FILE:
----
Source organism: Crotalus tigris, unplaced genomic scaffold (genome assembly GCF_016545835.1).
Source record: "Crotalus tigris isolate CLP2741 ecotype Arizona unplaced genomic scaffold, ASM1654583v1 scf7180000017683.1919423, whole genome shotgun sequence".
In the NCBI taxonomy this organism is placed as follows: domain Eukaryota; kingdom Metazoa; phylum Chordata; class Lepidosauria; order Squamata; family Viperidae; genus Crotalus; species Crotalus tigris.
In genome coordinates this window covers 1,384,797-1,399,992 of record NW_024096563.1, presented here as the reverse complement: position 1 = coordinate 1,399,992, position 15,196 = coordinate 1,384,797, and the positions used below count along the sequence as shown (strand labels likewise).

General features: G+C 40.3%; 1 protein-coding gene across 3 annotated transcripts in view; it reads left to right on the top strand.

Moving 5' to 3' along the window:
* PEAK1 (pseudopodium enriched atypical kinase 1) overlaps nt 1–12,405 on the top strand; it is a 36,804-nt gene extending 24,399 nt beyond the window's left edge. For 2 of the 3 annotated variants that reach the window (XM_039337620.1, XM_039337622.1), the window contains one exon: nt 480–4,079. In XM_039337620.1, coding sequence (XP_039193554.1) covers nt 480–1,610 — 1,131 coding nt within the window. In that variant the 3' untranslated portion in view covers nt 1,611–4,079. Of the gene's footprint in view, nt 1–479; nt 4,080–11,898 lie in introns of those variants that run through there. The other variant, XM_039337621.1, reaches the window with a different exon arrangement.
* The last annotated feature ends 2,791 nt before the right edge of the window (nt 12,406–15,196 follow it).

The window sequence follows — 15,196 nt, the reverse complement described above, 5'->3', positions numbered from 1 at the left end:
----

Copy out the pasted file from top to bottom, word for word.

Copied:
Source organism: Crotalus tigris, unplaced genomic scaffold (genome assembly GCF_016545835.1).
Source record: "Crotalus tigris isolate CLP2741 ecotype Arizona unplaced genomic scaffold, ASM1654583v1 scf7180000017683.1919423, whole genome shotgun sequence".
In the NCBI taxonomy this organism is placed as follows: domain Eukaryota; kingdom Metazoa; phylum Chordata; class Lepidosauria; order Squamata; family Viperidae; genus Crotalus; species Crotalus tigris.
In genome coordinates this window covers 1,384,797-1,399,992 of record NW_024096563.1, presented here as the reverse complement: position 1 = coordinate 1,399,992, position 15,196 = coordinate 1,384,797, and the positions used below count along the sequence as shown (strand labels likewise).

General features: G+C 40.3%; 1 protein-coding gene across 3 annotated transcripts in view; it reads left to right on the top strand.

Moving 5' to 3' along the window:
* PEAK1 (pseudopodium enriched atypical kinase 1) overlaps nt 1–12,405 on the top strand; it is a 36,804-nt gene extending 24,399 nt beyond the window's left edge. For 2 of the 3 annotated variants that reach the window (XM_039337620.1, XM_039337622.1), the window contains one exon: nt 480–4,079. In XM_039337620.1, coding sequence (XP_039193554.1) covers nt 480–1,610 — 1,131 coding nt within the window. In that variant the 3' untranslated portion in view covers nt 1,611–4,079. Of the gene's footprint in view, nt 1–479; nt 4,080–11,898 lie in introns of those variants that run through there. The other variant, XM_039337621.1, reaches the window with a different exon arrangement.
* The last annotated feature ends 2,791 nt before the right edge of the window (nt 12,406–15,196 follow it).

The window sequence follows — 15,196 nt, the reverse complement described above, 5'->3', positions numbered from 1 at the left end: